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Sharepoint 2013 : Security and Policy - Web Application Policies

11/27/2014 8:38:44 PM
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Site collection security, provides nice granular control of user access to the site collection, sites, lists, and even list items. However, sometimes an administrator needs to grant access to users for an entire web application. SharePoint provides this capability via the Central Administration web site.

Note  Granting users access to the entire web application via Web Application policy bypasses all security settings applied at the site collection, subsite, list, and list item levels. I strongly recommend you use this capability under only special or rare circumstances, such as troubleshooting or granting access to very important administrators.

  1. Open Central Administration.
  2. Click the Security heading from the home page.
  3. From the Users section, click Specify Web Application User Policy.
  4. SharePoint shows a page like that in Figure 1.


    Figure 1. Web application security policies

The page, shown in Figure 1, displays a list of current user policies for the selected web application in the drop-down on the far right. Notice the strange user names, like i:0#.w|robdev\sp_admin, which is how SharePoint stores user identity as part of the Claims-Based-Authentication model.

  1. Ensure that you select the correct web application (top right).
  2. Click Add Users from the sub-menu.
  3. From the next page, choose the desired zone or all zones if you want the new policy to apply to all security zones for the application.

    Note  SharePoint maintains four zones for each web application: Default, Custom, Intranet, and Internet. The labels are not important but help administrators assign policy for typical purposes. The drop-down that appears in step 3 shows only those zones in which the administrator has configured an authentication scheme (Windows, Kerberos, or Claims-Based).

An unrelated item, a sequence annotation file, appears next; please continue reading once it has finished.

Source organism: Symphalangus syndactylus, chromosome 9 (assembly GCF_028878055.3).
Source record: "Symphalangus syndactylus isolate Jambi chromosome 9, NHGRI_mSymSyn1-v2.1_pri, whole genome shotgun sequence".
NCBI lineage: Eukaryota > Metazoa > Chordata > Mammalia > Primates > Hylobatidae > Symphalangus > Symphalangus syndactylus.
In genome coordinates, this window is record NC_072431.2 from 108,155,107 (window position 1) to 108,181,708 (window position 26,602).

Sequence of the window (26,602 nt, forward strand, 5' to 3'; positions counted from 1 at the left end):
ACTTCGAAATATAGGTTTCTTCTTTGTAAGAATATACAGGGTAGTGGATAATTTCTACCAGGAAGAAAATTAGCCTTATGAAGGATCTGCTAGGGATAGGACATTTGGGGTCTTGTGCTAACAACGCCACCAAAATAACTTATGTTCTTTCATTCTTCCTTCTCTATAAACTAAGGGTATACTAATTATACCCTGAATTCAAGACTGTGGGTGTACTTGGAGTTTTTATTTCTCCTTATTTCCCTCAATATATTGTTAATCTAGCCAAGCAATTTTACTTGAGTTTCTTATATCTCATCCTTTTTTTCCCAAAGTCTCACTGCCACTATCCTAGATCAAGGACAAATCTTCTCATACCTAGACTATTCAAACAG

4. Click the Next button.
  5. Enter the users or AD groups in the Users box; then click the tick icon to validate the entered text, or click the book icon to choose users via the people picker dialog (Figure 2) .


    Figure 2. People picker dialog in the Web Application Policies page

  6. Select the appropriate permissions—this is the only place in the SharePoint security model where an administrator may deny access rights. This feature comes in handy if an administrator needs to revoke access for users in the web application, without editing the permissions in site collections.
  7. You may choose to operate the account policy as System, meaning the account does not show up in user information lists (it’s effectively hidden).
  8. Click the Finish button to enact the policy.

Returning to the web application security policies, shown in Figure 1, you see a big bold message at the top of the page about search crawling. Changing the security policy for a web application instructs SharePoint to execute a full search crawl—this is to ensure security trimming of content per the policy and permissions assigned to all users. For example, if you create a new security policy to deny a user access to content in all site collections hosted by the web application, then that user should not see this content in search results. Making multiple changes to the web application security policy might add strain on your environment if these changes cause a search crawl during busy usage periods. The information message recommends applying web application policies to security groups; thus, adding users to and removing users from the group avoids a full search crawl.

Also on the Web Application Security Policies page are some links (top left) to change policy for anonymous users and to change the permission levels for policy. Similar to how you grant or deny access to specific users for the entire web application, you can perform these actions for anonymous users. Thus, if you want to deny access to all anonymous users without turning off anonymous access, you can add a policy to deny access at the web application level.

The link to manage permission policy levels takes you to a page that lists all permission levels for web application security policy (Figure 3). Similar to permission levels for site and site collections, the available permission levels for web application security policies reflect typical groupings of permissions for a specific role. You can add your own permission levels to apply as policy to the web application, and change the existing permission policy levels, but this is not recommended; it is always best to create your own permission levels.


Figure 3. Permission Policy Levels

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